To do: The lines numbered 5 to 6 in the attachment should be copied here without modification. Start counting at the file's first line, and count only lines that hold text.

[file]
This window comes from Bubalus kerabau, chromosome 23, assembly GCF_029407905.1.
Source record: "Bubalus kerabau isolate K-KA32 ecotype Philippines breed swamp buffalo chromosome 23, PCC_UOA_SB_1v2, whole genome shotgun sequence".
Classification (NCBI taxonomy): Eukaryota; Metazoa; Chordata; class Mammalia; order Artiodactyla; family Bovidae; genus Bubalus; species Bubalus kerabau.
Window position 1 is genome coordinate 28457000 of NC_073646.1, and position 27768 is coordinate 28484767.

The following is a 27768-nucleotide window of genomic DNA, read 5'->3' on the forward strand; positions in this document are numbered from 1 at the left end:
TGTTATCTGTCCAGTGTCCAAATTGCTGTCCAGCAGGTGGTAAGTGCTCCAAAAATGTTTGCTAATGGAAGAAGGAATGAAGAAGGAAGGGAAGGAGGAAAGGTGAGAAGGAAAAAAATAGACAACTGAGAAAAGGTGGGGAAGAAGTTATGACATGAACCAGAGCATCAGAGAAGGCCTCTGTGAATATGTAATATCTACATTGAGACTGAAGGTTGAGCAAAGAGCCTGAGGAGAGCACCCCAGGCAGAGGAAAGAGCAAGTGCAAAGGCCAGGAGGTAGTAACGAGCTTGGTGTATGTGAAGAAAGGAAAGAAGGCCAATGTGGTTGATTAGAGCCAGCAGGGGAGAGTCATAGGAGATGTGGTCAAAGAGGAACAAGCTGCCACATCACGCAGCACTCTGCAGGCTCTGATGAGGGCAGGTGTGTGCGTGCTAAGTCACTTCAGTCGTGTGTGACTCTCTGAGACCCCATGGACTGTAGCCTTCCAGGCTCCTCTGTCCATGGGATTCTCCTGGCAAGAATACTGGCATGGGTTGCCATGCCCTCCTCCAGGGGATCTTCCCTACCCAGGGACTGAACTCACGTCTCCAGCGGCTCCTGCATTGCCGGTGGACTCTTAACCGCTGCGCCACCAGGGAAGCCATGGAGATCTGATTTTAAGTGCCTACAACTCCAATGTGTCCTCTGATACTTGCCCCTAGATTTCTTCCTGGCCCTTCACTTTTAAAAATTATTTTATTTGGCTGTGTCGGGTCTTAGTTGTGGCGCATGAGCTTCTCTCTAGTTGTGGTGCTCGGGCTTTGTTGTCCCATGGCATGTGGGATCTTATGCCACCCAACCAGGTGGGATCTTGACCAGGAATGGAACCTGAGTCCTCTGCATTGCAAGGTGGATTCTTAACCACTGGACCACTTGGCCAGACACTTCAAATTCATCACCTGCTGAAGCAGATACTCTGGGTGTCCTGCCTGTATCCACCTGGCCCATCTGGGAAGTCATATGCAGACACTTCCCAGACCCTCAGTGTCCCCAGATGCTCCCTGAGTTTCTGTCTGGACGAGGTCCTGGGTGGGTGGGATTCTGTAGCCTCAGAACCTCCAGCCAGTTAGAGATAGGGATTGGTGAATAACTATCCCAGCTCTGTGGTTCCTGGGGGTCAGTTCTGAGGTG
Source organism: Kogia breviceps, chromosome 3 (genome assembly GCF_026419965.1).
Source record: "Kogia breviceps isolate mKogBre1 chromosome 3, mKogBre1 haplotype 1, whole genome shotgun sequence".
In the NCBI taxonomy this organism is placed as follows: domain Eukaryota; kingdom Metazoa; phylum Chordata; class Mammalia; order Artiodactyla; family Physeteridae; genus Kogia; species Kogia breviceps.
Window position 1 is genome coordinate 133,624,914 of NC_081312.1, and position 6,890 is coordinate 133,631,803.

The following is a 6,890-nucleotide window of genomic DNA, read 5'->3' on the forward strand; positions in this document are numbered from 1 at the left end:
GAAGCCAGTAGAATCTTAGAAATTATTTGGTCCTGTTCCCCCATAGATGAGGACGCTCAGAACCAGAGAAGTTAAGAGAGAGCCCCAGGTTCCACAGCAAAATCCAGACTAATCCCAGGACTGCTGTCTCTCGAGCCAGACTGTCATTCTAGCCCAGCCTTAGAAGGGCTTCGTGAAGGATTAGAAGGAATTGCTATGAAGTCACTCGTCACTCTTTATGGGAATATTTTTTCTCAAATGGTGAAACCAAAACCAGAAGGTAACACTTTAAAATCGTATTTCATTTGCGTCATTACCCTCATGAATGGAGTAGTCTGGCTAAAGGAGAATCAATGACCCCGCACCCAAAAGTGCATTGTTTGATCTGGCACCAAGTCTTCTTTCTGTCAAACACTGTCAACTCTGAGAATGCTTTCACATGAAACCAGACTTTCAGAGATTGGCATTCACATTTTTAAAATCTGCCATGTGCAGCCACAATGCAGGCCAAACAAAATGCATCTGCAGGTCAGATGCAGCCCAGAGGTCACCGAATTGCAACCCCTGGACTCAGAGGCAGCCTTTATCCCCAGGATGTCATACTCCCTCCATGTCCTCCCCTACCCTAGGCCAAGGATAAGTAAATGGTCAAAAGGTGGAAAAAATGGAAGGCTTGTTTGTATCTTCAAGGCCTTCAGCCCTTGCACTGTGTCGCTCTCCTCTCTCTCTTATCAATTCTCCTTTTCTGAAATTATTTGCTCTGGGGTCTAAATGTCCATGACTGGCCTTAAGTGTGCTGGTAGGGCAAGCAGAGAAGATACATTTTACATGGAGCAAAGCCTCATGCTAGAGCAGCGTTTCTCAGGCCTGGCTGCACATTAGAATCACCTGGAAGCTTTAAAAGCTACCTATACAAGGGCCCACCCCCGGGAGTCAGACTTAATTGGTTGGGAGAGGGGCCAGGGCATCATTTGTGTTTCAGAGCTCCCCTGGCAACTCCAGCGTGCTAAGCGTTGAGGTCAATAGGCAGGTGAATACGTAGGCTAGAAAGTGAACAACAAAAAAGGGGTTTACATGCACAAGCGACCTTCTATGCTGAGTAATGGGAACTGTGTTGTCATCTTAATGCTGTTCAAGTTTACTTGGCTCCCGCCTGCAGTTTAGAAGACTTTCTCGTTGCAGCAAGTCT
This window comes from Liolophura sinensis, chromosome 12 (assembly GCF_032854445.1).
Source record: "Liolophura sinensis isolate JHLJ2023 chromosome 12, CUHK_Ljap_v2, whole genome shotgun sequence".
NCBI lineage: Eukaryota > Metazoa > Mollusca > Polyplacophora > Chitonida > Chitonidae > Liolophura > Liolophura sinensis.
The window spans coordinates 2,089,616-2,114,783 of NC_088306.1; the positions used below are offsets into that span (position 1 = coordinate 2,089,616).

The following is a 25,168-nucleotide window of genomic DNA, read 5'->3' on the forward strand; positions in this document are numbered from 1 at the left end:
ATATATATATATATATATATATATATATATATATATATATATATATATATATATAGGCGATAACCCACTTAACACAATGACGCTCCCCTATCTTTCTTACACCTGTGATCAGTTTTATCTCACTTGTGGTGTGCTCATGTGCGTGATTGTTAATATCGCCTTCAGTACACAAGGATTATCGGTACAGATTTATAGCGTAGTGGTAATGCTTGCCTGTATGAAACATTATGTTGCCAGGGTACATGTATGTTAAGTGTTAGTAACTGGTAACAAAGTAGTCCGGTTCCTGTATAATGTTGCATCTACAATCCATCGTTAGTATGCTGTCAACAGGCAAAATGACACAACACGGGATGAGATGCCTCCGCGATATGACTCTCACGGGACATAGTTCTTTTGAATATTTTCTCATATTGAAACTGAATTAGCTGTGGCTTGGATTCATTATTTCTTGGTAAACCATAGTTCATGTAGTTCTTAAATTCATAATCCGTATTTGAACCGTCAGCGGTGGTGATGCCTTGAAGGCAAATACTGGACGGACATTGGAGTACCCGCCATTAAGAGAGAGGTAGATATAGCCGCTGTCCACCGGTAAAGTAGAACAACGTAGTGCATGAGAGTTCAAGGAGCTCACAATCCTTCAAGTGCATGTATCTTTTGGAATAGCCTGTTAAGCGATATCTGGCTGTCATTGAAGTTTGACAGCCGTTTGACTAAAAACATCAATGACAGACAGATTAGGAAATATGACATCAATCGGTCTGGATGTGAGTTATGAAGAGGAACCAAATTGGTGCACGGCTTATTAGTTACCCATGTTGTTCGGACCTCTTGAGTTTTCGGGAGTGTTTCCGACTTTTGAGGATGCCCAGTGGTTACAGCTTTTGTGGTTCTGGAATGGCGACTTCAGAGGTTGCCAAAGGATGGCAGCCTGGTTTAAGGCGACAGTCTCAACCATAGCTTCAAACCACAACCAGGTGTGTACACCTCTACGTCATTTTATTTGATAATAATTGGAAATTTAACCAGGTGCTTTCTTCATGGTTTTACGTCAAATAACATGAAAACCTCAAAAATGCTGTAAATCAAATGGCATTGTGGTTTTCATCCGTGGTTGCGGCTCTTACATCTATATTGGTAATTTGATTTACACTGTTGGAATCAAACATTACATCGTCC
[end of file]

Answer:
The following is a 27768-nucleotide window of genomic DNA, read 5'->3' on the forward strand; positions in this document are numbered from 1 at the left end:
TGTTATCTGTCCAGTGTCCAAATTGCTGTCCAGCAGGTGGTAAGTGCTCCAAAAATGTTTGCTAATGGAAGAAGGAATGAAGAAGGAAGGGAAGGAGGAAAGGTGAGAAGGAAAAAAATAGACAACTGAGAAAAGGTGGGGAAGAAGTTATGACATGAACCAGAGCATCAGAGAAGGCCTCTGTGAATATGTAATATCTACATTGAGACTGAAGGTTGAGCAAAGAGCCTGAGGAGAGCACCCCAGGCAGAGGAAAGAGCAAGTGCAAAGGCCAGGAGGTAGTAACGAGCTTGGTGTATGTGAAGAAAGGAAAGAAGGCCAATGTGGTTGATTAGAGCCAGCAGGGGAGAGTCATAGGAGATGTGGTCAAAGAGGAACAAGCTGCCACATCACGCAGCACTCTGCAGGCTCTGATGAGGGCAGGTGTGTGCGTGCTAAGTCACTTCAGTCGTGTGTGACTCTCTGAGACCCCATGGACTGTAGCCTTCCAGGCTCCTCTGTCCATGGGATTCTCCTGGCAAGAATACTGGCATGGGTTGCCATGCCCTCCTCCAGGGGATCTTCCCTACCCAGGGACTGAACTCACGTCTCCAGCGGCTCCTGCATTGCCGGTGGACTCTTAACCGCTGCGCCACCAGGGAAGCCATGGAGATCTGATTTTAAGTGCCTACAACTCCAATGTGTCCTCTGATACTTGCCCCTAGATTTCTTCCTGGCCCTTCACTTTTAAAAATTATTTTATTTGGCTGTGTCGGGTCTTAGTTGTGGCGCATGAGCTTCTCTCTAGTTGTGGTGCTCGGGCTTTGTTGTCCCATGGCATGTGGGATCTTATGCCACCCAACCAGGTGGGATCTTGACCAGGAATGGAACCTGAGTCCTCTGCATTGCAAGGTGGATTCTTAACCACTGGACCACTTGGCCAGACACTTCAAATTCATCACCTGCTGAAGCAGATACTCTGGGTGTCCTGCCTGTATCCACCTGGCCCATCTGGGAAGTCATATGCAGACACTTCCCAGACCCTCAGTGTCCCCAGATGCTCCCTGAGTTTCTGTCTGGACGAGGTCCTGGGTGGGTGGGATTCTGTAGCCTCAGAACCTCCAGCCAGTTAGAGATAGGGATTGGTGAATAACTATCCCAGCTCTGTGGTTCCTGGGGGTCAGTTCTGAGGTG